This discussion encompasses the specifics of a partnership between leading U.S. foundations—the Carnegie Corporation of New York, the Ford Foundation, the John D. and Catherine T. MacArthur Foundation, the Rockefeller Foundation, the William and Flora Hewlett Foundation, the Andrew W. Mellon Foundation, and the Kresge Foundation. This analysis illustrates the dynamics of their collaboration—the Partnership for Higher Education in Africa—and offers an interpretation of how foundations leveraged legitimacy by both working collaboratively with peer grant-makers, and paying attention to their African beneficiaries' input. This inquiry illustrates how these foundations strategically monitored their accountability around various legitimation mechanisms to maximize the impact of their philanthropy on the field of higher education in Africa while supporting the field's institutionalization. They gained legitimacy by rationalizing a form of collective and participatory action, and promoting a discourse of capacity building that reinforced their role in higher education in Africa. The foundations also positioned themselves strategically in the ecology of international developers to advocate for the importance of higher education in the economic development of Africa while upholding their own conception of knowledge societies.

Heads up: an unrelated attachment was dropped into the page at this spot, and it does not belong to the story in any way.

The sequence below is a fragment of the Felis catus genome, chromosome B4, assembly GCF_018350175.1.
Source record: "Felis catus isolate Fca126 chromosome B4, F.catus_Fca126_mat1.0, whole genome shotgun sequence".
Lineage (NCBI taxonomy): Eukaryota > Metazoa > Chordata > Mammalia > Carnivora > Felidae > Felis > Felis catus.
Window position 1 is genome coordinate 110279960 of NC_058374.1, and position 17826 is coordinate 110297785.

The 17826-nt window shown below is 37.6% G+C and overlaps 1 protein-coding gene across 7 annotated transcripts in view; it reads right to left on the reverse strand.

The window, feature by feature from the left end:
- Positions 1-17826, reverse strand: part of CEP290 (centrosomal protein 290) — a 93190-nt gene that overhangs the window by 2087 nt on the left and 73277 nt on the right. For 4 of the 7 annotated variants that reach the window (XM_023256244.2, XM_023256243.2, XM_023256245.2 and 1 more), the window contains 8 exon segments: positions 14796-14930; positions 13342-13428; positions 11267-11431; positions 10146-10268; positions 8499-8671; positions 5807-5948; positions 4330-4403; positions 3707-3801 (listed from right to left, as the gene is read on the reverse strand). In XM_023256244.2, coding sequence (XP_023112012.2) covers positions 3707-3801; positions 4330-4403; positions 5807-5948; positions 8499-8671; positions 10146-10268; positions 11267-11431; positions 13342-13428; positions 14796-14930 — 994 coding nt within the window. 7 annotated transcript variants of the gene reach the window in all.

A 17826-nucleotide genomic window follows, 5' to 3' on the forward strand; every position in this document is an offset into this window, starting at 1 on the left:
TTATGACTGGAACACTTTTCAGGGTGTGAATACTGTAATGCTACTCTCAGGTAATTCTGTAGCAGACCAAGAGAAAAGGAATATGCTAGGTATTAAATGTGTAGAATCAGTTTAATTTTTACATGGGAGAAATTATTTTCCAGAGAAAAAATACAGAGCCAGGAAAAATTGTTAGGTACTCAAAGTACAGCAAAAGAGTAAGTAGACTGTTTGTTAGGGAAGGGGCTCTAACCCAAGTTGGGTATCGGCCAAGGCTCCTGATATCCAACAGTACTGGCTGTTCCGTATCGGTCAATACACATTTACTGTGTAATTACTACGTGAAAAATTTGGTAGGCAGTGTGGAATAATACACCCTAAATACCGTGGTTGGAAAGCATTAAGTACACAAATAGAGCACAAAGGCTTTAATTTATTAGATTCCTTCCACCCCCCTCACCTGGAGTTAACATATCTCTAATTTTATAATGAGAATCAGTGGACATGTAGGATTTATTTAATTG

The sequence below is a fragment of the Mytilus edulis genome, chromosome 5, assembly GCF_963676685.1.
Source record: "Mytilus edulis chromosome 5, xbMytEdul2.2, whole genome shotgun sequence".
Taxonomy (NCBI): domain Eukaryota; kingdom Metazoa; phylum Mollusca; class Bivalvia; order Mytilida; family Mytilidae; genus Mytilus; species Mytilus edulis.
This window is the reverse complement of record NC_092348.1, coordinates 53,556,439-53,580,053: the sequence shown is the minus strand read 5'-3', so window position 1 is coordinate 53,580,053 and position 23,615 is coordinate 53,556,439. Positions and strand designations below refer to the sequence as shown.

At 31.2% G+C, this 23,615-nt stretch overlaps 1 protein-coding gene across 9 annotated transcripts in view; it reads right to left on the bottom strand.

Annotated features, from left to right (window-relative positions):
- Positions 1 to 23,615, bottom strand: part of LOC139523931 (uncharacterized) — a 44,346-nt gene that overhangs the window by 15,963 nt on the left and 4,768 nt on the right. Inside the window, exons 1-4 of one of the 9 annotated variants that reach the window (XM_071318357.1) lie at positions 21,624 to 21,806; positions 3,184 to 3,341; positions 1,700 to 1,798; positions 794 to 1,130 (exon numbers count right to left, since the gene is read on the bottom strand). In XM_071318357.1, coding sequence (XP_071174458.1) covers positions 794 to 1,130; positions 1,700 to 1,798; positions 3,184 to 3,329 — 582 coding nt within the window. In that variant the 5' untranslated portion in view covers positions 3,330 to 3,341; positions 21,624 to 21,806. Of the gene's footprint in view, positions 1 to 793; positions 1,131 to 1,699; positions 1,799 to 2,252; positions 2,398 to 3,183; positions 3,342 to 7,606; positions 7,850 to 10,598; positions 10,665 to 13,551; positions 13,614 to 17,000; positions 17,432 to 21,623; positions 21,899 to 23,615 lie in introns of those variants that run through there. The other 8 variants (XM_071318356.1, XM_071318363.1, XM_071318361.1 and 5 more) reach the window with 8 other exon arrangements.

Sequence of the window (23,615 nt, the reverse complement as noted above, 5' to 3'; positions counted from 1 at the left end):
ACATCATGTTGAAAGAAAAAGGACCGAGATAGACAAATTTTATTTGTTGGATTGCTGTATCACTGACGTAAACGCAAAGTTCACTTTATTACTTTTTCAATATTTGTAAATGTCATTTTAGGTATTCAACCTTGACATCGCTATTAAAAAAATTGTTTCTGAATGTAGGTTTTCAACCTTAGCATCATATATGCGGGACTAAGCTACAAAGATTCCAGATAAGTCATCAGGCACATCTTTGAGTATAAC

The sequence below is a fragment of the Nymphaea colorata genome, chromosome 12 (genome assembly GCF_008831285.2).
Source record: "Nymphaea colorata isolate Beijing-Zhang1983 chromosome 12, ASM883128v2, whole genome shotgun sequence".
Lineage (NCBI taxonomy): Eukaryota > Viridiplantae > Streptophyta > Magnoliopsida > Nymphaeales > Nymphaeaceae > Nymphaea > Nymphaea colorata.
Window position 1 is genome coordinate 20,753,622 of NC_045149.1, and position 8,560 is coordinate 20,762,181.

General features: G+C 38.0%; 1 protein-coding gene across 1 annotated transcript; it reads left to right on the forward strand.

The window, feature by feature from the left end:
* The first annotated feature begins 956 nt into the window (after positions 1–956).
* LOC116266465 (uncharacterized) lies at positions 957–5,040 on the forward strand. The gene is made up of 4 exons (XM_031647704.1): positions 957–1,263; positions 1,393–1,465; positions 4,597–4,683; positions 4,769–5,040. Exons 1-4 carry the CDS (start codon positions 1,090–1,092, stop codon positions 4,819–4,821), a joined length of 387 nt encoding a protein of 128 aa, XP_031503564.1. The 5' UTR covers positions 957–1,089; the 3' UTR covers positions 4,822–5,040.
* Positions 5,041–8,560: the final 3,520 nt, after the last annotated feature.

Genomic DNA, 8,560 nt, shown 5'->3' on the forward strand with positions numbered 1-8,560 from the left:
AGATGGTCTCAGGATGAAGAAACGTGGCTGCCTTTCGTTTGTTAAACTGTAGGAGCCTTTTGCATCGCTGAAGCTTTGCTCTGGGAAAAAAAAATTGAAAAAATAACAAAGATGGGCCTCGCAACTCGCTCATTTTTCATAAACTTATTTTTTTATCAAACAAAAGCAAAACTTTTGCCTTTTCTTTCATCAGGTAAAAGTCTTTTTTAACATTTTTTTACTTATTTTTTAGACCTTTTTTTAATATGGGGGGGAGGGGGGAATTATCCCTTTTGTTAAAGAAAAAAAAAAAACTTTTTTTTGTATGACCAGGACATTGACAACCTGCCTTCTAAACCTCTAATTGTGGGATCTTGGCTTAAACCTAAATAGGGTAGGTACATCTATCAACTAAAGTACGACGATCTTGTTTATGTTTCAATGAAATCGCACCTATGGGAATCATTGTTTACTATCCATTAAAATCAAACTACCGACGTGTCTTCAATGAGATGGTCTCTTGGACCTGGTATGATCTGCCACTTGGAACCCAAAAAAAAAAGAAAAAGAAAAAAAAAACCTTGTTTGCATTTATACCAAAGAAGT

|Commitee:||Arum, Richard, Atlani-Duault, Laetitia, Moja, Teboho|
|School:||New York University|
|Department:||Humanities and Social Sciences in the Professions|
|School Location:||United States -- New York|
|Source:||DAI-A 75/06(E), Dissertation Abstracts International|
|Subjects:||Organizational behavior, Higher education|
|Keywords:||Africa, Development, Education, Foundations, Legitimacy, Philanthropy|
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